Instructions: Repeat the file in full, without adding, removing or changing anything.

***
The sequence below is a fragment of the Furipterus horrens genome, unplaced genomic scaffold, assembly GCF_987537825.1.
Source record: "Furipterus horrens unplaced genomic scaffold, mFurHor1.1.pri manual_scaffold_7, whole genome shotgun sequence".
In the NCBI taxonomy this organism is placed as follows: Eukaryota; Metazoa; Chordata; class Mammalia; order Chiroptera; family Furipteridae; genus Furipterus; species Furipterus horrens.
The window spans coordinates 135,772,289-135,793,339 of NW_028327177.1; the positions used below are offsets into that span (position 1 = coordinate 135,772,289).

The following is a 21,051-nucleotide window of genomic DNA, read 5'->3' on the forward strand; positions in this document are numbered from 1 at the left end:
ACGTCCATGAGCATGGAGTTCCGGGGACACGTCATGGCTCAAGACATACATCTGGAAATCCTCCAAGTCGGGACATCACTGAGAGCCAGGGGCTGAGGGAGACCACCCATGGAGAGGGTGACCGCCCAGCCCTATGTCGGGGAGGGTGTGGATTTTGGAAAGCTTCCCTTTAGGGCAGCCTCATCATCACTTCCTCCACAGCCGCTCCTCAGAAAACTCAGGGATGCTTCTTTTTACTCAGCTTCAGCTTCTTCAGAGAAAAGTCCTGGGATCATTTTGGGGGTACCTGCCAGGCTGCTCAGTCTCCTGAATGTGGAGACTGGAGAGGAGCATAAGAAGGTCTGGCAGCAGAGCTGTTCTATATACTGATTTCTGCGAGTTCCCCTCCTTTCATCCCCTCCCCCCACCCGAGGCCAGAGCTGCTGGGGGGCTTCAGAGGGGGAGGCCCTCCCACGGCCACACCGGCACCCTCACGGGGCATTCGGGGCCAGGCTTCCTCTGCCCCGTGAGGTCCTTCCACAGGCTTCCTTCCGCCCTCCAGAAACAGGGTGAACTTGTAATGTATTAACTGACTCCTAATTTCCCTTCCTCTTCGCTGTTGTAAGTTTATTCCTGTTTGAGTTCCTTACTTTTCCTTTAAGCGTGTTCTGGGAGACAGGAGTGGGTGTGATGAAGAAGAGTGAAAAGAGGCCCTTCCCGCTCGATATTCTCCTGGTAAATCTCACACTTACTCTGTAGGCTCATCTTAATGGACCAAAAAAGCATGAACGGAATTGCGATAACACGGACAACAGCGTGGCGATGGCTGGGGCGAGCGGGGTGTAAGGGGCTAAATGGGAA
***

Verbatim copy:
The sequence below is a fragment of the Furipterus horrens genome, unplaced genomic scaffold, assembly GCF_987537825.1.
Source record: "Furipterus horrens unplaced genomic scaffold, mFurHor1.1.pri manual_scaffold_7, whole genome shotgun sequence".
In the NCBI taxonomy this organism is placed as follows: Eukaryota; Metazoa; Chordata; class Mammalia; order Chiroptera; family Furipteridae; genus Furipterus; species Furipterus horrens.
The window spans coordinates 135,772,289-135,793,339 of NW_028327177.1; the positions used below are offsets into that span (position 1 = coordinate 135,772,289).

The following is a 21,051-nucleotide window of genomic DNA, read 5'->3' on the forward strand; positions in this document are numbered from 1 at the left end:
ACGTCCATGAGCATGGAGTTCCGGGGACACGTCATGGCTCAAGACATACATCTGGAAATCCTCCAAGTCGGGACATCACTGAGAGCCAGGGGCTGAGGGAGACCACCCATGGAGAGGGTGACCGCCCAGCCCTATGTCGGGGAGGGTGTGGATTTTGGAAAGCTTCCCTTTAGGGCAGCCTCATCATCACTTCCTCCACAGCCGCTCCTCAGAAAACTCAGGGATGCTTCTTTTTACTCAGCTTCAGCTTCTTCAGAGAAAAGTCCTGGGATCATTTTGGGGGTACCTGCCAGGCTGCTCAGTCTCCTGAATGTGGAGACTGGAGAGGAGCATAAGAAGGTCTGGCAGCAGAGCTGTTCTATATACTGATTTCTGCGAGTTCCCCTCCTTTCATCCCCTCCCCCCACCCGAGGCCAGAGCTGCTGGGGGGCTTCAGAGGGGGAGGCCCTCCCACGGCCACACCGGCACCCTCACGGGGCATTCGGGGCCAGGCTTCCTCTGCCCCGTGAGGTCCTTCCACAGGCTTCCTTCCGCCCTCCAGAAACAGGGTGAACTTGTAATGTATTAACTGACTCCTAATTTCCCTTCCTCTTCGCTGTTGTAAGTTTATTCCTGTTTGAGTTCCTTACTTTTCCTTTAAGCGTGTTCTGGGAGACAGGAGTGGGTGTGATGAAGAAGAGTGAAAAGAGGCCCTTCCCGCTCGATATTCTCCTGGTAAATCTCACACTTACTCTGTAGGCTCATCTTAATGGACCAAAAAAGCATGAACGGAATTGCGATAACACGGACAACAGCGTGGCGATGGCTGGGGCGAGCGGGGTGTAAGGGGCTAAATGGGAA